|Date(s):||June 12, 1889|
|Tag(s):||African-Americans, Arts/Leisure, Slavery, Women|
|Course:||“Rise and Fall of the Slave South,” University of Virginia|
|Rating:||1.5 (2 votes)|
In an 1889 letter to her close friend, Mrs. Hannah Weisiger described her late mother as "one of the noblest & dearest women on earth...so much good...yet so humble...of her good deeds." Throughout the nineteenth century, Southern women were idealized as the moral compass of the family, supposedly gentle and noble in deeds. Even in the latter part of the century, values firmly rooted in the pre-Civil War plantation culture remained prevalent. Mrs. Weisiger described her mother's virtues with special reverence as a woman whose life encountered many changes throughout the war and reconstruction years and yet still maintained her dignity as a Southern lady. She declared her mother "was as near right as any human could have been." Women who were born after the reconstruction era learned feminine ideals from their mothers, who passed on what it meant to be a lady.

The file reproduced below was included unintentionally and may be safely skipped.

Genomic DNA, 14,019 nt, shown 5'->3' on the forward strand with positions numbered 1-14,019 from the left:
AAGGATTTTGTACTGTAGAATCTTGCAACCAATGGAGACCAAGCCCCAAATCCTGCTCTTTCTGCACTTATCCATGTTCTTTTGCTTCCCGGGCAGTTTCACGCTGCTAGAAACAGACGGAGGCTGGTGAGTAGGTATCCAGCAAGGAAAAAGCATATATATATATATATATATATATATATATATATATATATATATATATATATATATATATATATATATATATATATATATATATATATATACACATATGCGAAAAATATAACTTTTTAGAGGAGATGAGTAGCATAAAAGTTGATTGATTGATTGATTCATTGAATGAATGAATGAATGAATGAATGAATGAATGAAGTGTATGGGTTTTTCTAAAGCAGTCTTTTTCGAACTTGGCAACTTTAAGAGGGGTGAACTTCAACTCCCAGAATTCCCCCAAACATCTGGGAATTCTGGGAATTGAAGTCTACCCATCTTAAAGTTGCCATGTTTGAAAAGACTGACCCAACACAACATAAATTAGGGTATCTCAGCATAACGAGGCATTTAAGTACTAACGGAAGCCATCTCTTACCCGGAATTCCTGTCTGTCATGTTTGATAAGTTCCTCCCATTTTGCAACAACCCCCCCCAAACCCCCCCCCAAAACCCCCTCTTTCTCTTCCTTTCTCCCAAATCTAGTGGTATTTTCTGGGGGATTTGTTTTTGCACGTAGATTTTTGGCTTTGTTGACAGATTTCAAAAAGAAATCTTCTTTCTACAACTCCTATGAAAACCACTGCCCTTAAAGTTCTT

The "southern lady" idealized femininity by subscribing to traits such as "sweetness, beauty, gentleness, and ease...while remaining feminine, submissive, and sweet to the man who was her husband..." This occurred while caring for all domestic functions of the household, which included providing clothing, preparing food, providing moral and religious guidance and to administering to the sick. Although slavery instituted household demands on a pre-war plantation wife that were very different from that of a post-war southern wife, women were still expected to fill the same role within the family with or without the duties of managing a contingent of household slaves. Slavery provided southern white women an opportunity to embody certain leisurely ideals from a public view. The southern lady's ultimate accomplishment was to appear to be leading a quiet and leisurely lifestyle while discreetly managing and commanding the household, all without appearing to be bossy or controlling.